Incident Response (IR) Policy: also referred to as an Incident Response Plan (IRP), documents the formal procedures for dealing with security incidents. An IRP typically consists of 6 phases, which include; preparation, identification, containment, eradication, recovery, and lessons learned. An IRP is closely related to two other policies, namely a Disaster Recovery Policy and a Business Continuity Plan (BCP).
Remote Access Policy: a set of rules which determine how remote users can access the company network. A Remote Access Policy shares many similarities with a BYOD policy.
Email/Communication Policy: a document that specifies how employees can use electronic communication protocols, such as email accounts, social media, and chat and blogging platforms.
3. Detail your network structure
Providing auditors with a network diagram can help them gain a better understanding of your infrastructure. There are two types of network diagrams that you can provide, which include logical, and physical.
A logical network diagram shows how information flows through the network, and typically includes elements such as subnets, domains, devices, network segments, routers, and any other relevant network objects.
A physical network diagram will include the physical parts of your network, such as the servers, ports, cables, racks, and any other relevant hardware.
There are free software applications that can help to create network diagrams, such as Lucidchart and Dia.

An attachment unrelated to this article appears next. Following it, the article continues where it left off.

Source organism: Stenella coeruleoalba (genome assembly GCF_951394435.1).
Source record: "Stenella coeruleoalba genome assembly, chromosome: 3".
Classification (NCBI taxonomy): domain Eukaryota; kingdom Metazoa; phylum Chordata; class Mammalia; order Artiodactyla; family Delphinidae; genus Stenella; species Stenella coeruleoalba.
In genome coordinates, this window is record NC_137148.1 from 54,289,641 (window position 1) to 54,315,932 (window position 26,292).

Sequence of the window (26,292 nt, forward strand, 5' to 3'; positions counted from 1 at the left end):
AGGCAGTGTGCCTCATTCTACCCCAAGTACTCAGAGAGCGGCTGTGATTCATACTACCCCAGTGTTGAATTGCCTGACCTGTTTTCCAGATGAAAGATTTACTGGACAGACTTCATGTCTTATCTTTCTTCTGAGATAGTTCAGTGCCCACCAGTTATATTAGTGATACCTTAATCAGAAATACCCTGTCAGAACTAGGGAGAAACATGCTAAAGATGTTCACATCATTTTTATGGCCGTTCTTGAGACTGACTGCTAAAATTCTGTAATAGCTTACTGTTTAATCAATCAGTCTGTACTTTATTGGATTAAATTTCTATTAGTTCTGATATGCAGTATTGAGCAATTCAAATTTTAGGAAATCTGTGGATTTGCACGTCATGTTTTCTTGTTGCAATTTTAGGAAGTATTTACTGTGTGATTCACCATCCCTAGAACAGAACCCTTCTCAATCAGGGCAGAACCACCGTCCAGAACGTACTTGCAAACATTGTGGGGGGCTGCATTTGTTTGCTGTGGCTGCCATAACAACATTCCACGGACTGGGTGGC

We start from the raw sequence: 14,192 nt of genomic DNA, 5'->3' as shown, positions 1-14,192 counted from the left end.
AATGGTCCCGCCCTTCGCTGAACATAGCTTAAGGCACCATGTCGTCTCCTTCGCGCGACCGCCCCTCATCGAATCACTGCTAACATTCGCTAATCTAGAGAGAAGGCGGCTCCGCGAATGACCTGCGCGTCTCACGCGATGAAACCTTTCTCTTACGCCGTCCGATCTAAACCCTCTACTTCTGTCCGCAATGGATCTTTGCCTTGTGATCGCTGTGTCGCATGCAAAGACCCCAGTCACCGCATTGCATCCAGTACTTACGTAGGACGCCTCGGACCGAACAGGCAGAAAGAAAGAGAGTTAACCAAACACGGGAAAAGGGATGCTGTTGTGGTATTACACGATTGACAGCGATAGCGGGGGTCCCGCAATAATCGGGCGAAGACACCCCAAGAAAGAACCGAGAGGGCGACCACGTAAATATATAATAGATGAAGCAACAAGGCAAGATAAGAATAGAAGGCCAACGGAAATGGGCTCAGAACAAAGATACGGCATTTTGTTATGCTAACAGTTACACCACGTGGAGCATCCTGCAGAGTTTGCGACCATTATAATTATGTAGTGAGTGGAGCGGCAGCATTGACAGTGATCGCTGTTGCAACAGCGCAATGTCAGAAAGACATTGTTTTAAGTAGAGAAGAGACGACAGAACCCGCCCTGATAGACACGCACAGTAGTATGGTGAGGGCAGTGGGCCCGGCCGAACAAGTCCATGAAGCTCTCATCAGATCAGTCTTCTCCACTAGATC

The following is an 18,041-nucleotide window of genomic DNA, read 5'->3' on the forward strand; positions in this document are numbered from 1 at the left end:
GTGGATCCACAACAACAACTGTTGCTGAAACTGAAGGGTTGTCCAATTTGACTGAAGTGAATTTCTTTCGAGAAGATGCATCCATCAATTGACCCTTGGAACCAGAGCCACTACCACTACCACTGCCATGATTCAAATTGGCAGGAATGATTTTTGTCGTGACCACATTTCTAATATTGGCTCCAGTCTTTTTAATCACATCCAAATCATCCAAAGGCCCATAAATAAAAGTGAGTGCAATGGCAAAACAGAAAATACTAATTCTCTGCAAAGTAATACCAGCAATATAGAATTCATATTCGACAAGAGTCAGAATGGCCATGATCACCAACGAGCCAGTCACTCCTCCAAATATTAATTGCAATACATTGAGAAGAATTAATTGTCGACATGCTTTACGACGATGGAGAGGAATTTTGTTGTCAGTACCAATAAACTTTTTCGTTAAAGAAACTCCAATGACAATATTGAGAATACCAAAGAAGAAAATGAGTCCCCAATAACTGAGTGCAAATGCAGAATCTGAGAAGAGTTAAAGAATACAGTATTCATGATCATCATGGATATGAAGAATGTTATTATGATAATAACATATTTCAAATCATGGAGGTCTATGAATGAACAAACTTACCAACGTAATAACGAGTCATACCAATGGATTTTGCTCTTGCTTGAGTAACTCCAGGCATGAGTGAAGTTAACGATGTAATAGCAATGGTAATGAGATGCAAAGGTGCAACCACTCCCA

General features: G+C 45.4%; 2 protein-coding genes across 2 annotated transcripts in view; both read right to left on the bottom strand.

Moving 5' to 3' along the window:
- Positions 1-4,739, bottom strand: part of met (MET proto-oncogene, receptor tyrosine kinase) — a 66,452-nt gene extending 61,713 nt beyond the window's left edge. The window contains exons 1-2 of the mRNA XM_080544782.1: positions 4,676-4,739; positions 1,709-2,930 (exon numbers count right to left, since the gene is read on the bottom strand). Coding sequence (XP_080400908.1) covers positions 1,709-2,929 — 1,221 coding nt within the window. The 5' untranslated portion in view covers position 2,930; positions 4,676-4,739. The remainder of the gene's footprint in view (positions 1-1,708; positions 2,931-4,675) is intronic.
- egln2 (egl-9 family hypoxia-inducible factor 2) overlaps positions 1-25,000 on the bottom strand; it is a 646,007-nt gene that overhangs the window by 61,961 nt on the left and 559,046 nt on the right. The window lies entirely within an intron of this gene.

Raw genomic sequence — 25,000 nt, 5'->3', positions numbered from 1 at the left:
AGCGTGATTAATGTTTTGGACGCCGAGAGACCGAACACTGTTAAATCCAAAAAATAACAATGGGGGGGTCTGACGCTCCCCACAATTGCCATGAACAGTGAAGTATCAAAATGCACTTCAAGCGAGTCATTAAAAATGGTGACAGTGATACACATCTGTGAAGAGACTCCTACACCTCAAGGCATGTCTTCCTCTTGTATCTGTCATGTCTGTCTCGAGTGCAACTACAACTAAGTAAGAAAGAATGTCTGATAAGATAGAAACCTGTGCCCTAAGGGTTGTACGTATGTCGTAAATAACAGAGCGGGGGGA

4. Review relevant compliance standards
Even if all you are doing is collecting names and email addresses for your newsletter, or using browser cookies to track user activity, there are laws that you will need to comply with, which will inform you as to how this should be done.
You will need to inform the auditors about all data privacy laws that are relevant to your organization. You should also go a step further and detail the specific requirements for each regulation and explain what measures you have taken to satisfy them.
5. Create a list of security personnel and their responsibilities
Auditors may need to interview members of your security team and data owners in order to establish a deeper understanding of your infrastructure and the controls you have in place to protect your sensitive data.
You should provide a detailed list of all relevant personnel and document their roles and responsibilities.
Use the Right Tools to Prepare for Your Cybersecurity Audit
Although not technically a requirement for conducting a cybersecurity audit, using the right tools and technologies will make the process a lot easier.
For example, using a data discovery and classification solution will give you a better understanding of what data you have, where it is located, and how sensitive the data is. With this understanding, you can develop an information security policy that is more relevant to your data.
Using an automated, real-time Data Security Platform will allow you to generate customized reports, which can be presented to the auditors to give them an insight into the controls you have in place, and how effective they are.
For example, you can generate a report which lists all user accounts (including inactive user accounts) and their associated privileges. A real-time auditing solution will provide a comprehensive breakdown of exactly who is accessing what data, when, from where and from what device.
If you would like to see how the Lepide Data Security Platform can be leveraged to improve your data security posture and detect active threats to your security, schedule a demo with one of our engineers today.